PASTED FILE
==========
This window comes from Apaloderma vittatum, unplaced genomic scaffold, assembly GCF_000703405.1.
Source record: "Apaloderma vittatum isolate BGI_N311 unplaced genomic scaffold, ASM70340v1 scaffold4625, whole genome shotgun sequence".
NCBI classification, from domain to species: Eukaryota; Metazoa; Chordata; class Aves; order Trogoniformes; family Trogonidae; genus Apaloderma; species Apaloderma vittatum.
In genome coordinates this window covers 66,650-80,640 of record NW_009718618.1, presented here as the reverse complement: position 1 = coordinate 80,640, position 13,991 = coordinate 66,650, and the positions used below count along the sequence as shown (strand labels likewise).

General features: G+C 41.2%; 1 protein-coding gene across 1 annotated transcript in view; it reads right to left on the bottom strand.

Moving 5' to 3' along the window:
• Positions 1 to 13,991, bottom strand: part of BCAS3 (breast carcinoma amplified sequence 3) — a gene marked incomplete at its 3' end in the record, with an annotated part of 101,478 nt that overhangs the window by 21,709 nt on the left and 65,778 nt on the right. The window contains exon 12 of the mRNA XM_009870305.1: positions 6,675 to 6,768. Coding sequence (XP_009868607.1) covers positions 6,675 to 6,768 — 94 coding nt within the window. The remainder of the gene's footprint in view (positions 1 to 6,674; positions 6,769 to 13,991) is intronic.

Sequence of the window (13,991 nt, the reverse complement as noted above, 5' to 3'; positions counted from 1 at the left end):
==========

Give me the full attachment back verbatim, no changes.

This window comes from Apaloderma vittatum, unplaced genomic scaffold, assembly GCF_000703405.1.
Source record: "Apaloderma vittatum isolate BGI_N311 unplaced genomic scaffold, ASM70340v1 scaffold4625, whole genome shotgun sequence".
NCBI classification, from domain to species: Eukaryota; Metazoa; Chordata; class Aves; order Trogoniformes; family Trogonidae; genus Apaloderma; species Apaloderma vittatum.
In genome coordinates this window covers 66,650-80,640 of record NW_009718618.1, presented here as the reverse complement: position 1 = coordinate 80,640, position 13,991 = coordinate 66,650, and the positions used below count along the sequence as shown (strand labels likewise).

General features: G+C 41.2%; 1 protein-coding gene across 1 annotated transcript in view; it reads right to left on the bottom strand.

Moving 5' to 3' along the window:
• Positions 1 to 13,991, bottom strand: part of BCAS3 (breast carcinoma amplified sequence 3) — a gene marked incomplete at its 3' end in the record, with an annotated part of 101,478 nt that overhangs the window by 21,709 nt on the left and 65,778 nt on the right. The window contains exon 12 of the mRNA XM_009870305.1: positions 6,675 to 6,768. Coding sequence (XP_009868607.1) covers positions 6,675 to 6,768 — 94 coding nt within the window. The remainder of the gene's footprint in view (positions 1 to 6,674; positions 6,769 to 13,991) is intronic.

Sequence of the window (13,991 nt, the reverse complement as noted above, 5' to 3'; positions counted from 1 at the left end):